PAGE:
When a loved one passes away, dealing with their estate can seem like a daunting task. Our highly experienced probate solicitors are here to offer the sensitive, practical support you need to make things easier at this difficult time.
What is Probate?
Probate is the legal process of dealing with the affairs of someone who has passed away. It can be a lengthy and sometimes stressful process, placing a lot of responsibility on the person dealing with the deceased’s estate.
If you need to administer a loved one’s estate, you will need to apply for the right to do so, either with a Grant of Probate (if you are named as an Executor in the Will) or Letters of Administration (if there is no Will).
You will then be responsible for various duties, including having the estate valued, selling the deceased’s home and other property if required, paying any Inheritance Tax due and distributing any bequests set out in the Will.
How our probate solicitors can help you
You might simply need a little help with the administrative side of things, such as lodging the Will with the local probate office, or making sure the right Inheritance Tax is paid. We can offer the friendly, straightforward guidance you need to ensure your duties as an Executor of estate administrator are carried out property.
Alternatively, you might want us to take charge of the whole probate process for you. This can allow you to focus on grieving and supporting your loved ones, safe in the knowledge that every aspect of probate has been handled the right way, giving you complete peace of mind.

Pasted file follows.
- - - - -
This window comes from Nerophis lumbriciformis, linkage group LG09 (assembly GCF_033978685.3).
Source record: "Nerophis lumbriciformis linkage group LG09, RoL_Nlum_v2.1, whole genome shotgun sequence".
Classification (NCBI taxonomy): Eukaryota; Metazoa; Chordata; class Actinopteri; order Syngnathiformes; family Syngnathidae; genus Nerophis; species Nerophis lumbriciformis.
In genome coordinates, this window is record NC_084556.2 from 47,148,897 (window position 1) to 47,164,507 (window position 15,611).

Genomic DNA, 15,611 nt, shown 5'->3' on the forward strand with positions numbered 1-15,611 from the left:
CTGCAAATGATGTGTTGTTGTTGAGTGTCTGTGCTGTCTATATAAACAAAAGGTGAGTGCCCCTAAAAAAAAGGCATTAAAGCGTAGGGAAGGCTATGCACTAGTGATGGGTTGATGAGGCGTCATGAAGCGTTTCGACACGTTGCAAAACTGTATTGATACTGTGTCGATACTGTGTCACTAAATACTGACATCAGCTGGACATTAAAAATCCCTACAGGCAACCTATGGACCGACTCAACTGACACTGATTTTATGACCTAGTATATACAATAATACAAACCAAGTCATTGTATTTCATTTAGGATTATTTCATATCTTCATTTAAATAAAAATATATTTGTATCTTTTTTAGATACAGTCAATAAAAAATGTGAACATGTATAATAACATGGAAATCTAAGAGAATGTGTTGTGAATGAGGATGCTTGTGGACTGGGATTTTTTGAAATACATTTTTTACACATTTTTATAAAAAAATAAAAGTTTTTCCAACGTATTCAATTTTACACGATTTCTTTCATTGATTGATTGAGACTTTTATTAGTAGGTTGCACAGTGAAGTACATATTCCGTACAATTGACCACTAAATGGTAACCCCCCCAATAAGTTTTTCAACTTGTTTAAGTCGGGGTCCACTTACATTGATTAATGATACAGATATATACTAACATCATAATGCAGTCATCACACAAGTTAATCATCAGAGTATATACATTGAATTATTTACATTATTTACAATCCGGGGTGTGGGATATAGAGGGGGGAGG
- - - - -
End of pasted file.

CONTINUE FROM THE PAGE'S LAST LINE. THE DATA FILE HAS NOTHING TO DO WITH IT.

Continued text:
Whatever help and support you need, our considerate, expert probate solicitors are here for you.
Get in touch with our probate solicitors in Bristol
To speak to our specialist probate solicitors in Bristol, contact us on 0117 905 9763 or complete our online enquiry form.
How do you obtain Grant of Probate?
You can apply by post or online and will need to fill out a probate application form (PA1) and send this with the appropriate supporting documents.
If the deceased left a Will, you will need to include the following with your probate application:
- The original Will
- Any additions to the Will (codicils)
- 2 copies of the signed Will and any codicils
- The death certificate (or an interim death certificate from a coroner)
How do you obtain probate when there is no Will?
If there is no Will, then you will need to apply for Letters of Administration. The process is essentially the same as applying for Grant of Probate, although you can only apply by post.
How long does probate take?
This will depend on how complex the estate is and any specific issues that arise, but probate will typically take around 6-9 months for most straightforward estates.
How much does Grant of Probate cost?